Consolidatory trends should be understood as responses to the need to achieve greater scale efficiencies in a competitive market. With underlying industry influences – such as fee compression and client demand for more sophisticated products – not fading, we can expect the pace of consolidation to persistent in kind.

For firms not pursuing consolidation for scale, partnerships with third party providers that can combine scale, technological dexterity and access to a wide set of investment products may have similar influence on industry activity in the coming year.

Other key imperatives will be access to data-driven insights and analytics into portfolio performance, plus the availability of client dealing, assets administration and custody.

Easing the burden

We’ve seen how volatile market conditions give rise to equally complex client demands and consolidation. This also translates into greater appetite to offload certain operational functions to external providers.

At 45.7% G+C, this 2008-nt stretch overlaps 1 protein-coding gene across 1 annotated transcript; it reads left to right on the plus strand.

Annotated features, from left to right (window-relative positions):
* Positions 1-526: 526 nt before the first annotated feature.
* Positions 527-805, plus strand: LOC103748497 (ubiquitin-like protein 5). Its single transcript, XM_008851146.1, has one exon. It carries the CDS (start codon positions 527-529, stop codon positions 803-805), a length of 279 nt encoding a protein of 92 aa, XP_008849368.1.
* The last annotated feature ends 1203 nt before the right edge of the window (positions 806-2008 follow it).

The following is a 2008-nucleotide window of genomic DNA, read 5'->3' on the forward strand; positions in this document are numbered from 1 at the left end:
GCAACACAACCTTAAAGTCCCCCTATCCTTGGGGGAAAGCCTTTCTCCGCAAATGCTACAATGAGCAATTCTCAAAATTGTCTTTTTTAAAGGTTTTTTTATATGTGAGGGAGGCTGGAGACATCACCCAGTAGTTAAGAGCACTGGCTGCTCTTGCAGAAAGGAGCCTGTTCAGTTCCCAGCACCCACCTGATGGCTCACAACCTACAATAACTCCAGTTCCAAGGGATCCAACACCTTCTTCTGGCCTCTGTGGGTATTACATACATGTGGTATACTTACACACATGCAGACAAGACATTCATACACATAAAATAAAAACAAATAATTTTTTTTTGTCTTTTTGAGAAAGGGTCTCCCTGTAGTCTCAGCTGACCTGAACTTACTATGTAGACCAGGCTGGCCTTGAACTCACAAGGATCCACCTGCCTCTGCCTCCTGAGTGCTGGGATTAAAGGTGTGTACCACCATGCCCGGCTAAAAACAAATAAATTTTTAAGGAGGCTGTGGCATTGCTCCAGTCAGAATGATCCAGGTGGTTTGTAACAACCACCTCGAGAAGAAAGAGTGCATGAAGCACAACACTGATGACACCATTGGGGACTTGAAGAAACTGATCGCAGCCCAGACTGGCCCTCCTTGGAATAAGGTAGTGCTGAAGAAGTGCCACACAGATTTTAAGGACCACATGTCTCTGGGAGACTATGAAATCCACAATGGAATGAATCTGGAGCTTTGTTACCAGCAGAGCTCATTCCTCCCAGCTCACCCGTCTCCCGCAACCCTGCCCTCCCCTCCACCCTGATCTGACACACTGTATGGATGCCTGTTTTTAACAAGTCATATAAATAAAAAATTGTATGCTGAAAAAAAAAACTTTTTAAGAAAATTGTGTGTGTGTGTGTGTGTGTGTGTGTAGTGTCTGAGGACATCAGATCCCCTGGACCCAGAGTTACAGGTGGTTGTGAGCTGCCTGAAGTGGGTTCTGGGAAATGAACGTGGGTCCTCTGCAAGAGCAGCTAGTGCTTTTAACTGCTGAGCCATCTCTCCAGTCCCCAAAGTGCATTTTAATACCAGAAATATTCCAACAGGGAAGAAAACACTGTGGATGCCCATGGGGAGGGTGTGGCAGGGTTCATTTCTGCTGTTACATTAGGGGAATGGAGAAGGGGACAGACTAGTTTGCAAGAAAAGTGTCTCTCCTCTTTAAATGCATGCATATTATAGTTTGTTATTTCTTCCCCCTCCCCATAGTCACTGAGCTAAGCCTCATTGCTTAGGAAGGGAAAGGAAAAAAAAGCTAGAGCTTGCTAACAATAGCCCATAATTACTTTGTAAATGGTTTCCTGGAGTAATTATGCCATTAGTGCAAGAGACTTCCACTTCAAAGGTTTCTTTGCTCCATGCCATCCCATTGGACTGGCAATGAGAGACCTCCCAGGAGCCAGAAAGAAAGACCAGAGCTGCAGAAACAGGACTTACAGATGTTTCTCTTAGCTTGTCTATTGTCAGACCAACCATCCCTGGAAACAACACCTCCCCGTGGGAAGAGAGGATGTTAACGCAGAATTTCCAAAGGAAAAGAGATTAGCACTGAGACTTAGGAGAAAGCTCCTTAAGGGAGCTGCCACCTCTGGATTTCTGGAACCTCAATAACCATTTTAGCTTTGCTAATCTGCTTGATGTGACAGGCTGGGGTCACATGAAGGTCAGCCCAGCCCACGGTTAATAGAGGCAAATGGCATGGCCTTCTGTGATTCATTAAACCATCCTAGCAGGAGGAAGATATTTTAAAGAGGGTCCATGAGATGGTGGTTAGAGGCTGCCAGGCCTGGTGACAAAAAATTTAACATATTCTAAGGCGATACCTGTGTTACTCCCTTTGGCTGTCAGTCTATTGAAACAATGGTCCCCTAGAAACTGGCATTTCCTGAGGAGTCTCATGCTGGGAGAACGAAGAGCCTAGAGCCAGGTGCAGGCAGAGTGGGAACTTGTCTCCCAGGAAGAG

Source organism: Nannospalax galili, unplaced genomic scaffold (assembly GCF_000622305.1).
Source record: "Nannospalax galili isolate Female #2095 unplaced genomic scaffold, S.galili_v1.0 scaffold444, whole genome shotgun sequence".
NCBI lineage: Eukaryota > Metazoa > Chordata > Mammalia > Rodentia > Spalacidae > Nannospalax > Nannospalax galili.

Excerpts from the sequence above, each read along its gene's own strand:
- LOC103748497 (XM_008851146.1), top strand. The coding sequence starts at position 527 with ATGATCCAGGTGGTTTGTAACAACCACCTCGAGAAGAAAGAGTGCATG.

Outsourcing is not a new concept, but some of the practicalities have become more nuanced in an increasingly data and tech-enabled industry.

Data and insights into investment activity and fund flows have become central to firms’ competitiveness. Outsourcing these requirements to a single strategic partner means firms can effectively leverage the more technical elements of client servicing while focusing on delivering best-in-class advice.

See also: The shoehorning ghost that could haunt consolidators

In 2023, we began to see indications of firms embracing such outsourcing more proactively and we expect this to accelerate in 2024, as providers’ ability to harness data becomes more advanced. Firms that integrate white-labelled tech interfaces into client portals, to generate data-led functionalities and enhance end-clients’ experience, will see this become an important differentiator in their efforts to retain clients. In turn, firms themselves can benefit from the enhanced insights into financial performance, improved transparency and better reporting that outsourcing can deliver.